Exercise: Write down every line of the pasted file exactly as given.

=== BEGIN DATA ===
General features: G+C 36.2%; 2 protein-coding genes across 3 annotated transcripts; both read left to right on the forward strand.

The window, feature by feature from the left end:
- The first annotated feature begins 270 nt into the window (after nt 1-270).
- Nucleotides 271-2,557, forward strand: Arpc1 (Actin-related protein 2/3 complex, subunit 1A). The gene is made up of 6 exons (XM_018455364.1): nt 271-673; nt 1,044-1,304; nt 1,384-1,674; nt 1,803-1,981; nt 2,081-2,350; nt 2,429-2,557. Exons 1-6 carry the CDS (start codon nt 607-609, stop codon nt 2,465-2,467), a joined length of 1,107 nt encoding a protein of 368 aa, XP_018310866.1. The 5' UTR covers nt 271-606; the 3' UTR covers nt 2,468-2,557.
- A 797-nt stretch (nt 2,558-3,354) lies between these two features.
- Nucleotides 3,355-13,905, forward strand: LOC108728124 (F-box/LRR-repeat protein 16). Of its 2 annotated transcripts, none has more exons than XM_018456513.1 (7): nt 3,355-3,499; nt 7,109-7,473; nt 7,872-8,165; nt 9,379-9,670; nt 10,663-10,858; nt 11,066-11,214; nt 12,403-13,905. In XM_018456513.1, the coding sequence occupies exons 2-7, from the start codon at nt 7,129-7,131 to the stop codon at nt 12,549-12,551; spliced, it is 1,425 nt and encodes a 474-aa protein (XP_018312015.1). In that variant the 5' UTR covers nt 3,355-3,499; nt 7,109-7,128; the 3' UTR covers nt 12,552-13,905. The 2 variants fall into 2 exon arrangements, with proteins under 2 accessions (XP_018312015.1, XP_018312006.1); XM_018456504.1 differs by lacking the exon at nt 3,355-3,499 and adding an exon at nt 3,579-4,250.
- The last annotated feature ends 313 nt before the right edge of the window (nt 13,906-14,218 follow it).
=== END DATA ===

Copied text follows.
General features: G+C 36.2%; 2 protein-coding genes across 3 annotated transcripts; both read left to right on the forward strand.

The window, feature by feature from the left end:
- The first annotated feature begins 270 nt into the window (after nt 1-270).
- Nucleotides 271-2,557, forward strand: Arpc1 (Actin-related protein 2/3 complex, subunit 1A). The gene is made up of 6 exons (XM_018455364.1): nt 271-673; nt 1,044-1,304; nt 1,384-1,674; nt 1,803-1,981; nt 2,081-2,350; nt 2,429-2,557. Exons 1-6 carry the CDS (start codon nt 607-609, stop codon nt 2,465-2,467), a joined length of 1,107 nt encoding a protein of 368 aa, XP_018310866.1. The 5' UTR covers nt 271-606; the 3' UTR covers nt 2,468-2,557.
- A 797-nt stretch (nt 2,558-3,354) lies between these two features.
- Nucleotides 3,355-13,905, forward strand: LOC108728124 (F-box/LRR-repeat protein 16). Of its 2 annotated transcripts, none has more exons than XM_018456513.1 (7): nt 3,355-3,499; nt 7,109-7,473; nt 7,872-8,165; nt 9,379-9,670; nt 10,663-10,858; nt 11,066-11,214; nt 12,403-13,905. In XM_018456513.1, the coding sequence occupies exons 2-7, from the start codon at nt 7,129-7,131 to the stop codon at nt 12,549-12,551; spliced, it is 1,425 nt and encodes a 474-aa protein (XP_018312015.1). In that variant the 5' UTR covers nt 3,355-3,499; nt 7,109-7,128; the 3' UTR covers nt 12,552-13,905. The 2 variants fall into 2 exon arrangements, with proteins under 2 accessions (XP_018312015.1, XP_018312006.1); XM_018456504.1 differs by lacking the exon at nt 3,355-3,499 and adding an exon at nt 3,579-4,250.
- The last annotated feature ends 313 nt before the right edge of the window (nt 13,906-14,218 follow it).